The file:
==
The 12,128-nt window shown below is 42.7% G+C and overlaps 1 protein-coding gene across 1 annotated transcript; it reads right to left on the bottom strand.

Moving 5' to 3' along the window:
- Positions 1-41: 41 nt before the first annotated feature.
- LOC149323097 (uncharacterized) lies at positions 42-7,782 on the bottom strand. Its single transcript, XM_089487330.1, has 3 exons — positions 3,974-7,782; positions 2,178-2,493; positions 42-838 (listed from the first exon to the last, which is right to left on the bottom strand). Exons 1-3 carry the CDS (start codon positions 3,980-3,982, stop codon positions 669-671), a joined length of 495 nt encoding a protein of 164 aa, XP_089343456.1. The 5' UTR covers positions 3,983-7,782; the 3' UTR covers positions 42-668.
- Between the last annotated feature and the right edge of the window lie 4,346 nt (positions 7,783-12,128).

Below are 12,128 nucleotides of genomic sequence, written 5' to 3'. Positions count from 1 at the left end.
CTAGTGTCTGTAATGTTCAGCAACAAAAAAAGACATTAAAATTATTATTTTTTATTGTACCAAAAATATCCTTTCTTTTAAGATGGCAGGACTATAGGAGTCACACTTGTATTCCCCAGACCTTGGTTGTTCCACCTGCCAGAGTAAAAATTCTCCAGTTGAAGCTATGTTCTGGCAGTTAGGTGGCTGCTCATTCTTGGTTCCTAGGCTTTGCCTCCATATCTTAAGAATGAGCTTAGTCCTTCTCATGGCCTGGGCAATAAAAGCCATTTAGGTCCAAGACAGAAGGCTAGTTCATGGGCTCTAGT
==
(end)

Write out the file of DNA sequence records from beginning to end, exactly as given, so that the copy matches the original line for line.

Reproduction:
The 12,128-nt window shown below is 42.7% G+C and overlaps 1 protein-coding gene across 1 annotated transcript; it reads right to left on the bottom strand.

Moving 5' to 3' along the window:
- Positions 1-41: 41 nt before the first annotated feature.
- LOC149323097 (uncharacterized) lies at positions 42-7,782 on the bottom strand. Its single transcript, XM_089487330.1, has 3 exons — positions 3,974-7,782; positions 2,178-2,493; positions 42-838 (listed from the first exon to the last, which is right to left on the bottom strand). Exons 1-3 carry the CDS (start codon positions 3,980-3,982, stop codon positions 669-671), a joined length of 495 nt encoding a protein of 164 aa, XP_089343456.1. The 5' UTR covers positions 3,983-7,782; the 3' UTR covers positions 42-668.
- Between the last annotated feature and the right edge of the window lie 4,346 nt (positions 7,783-12,128).

Below are 12,128 nucleotides of genomic sequence, written 5' to 3'. Positions count from 1 at the left end.
CTAGTGTCTGTAATGTTCAGCAACAAAAAAAGACATTAAAATTATTATTTTTTATTGTACCAAAAATATCCTTTCTTTTAAGATGGCAGGACTATAGGAGTCACACTTGTATTCCCCAGACCTTGGTTGTTCCACCTGCCAGAGTAAAAATTCTCCAGTTGAAGCTATGTTCTGGCAGTTAGGTGGCTGCTCATTCTTGGTTCCTAGGCTTTGCCTCCATATCTTAAGAATGAGCTTAGTCCTTCTCATGGCCTGGGCAATAAAAGCCATTTAGGTCCAAGACAGAAGGCTAGTTCATGGGCTCTAGT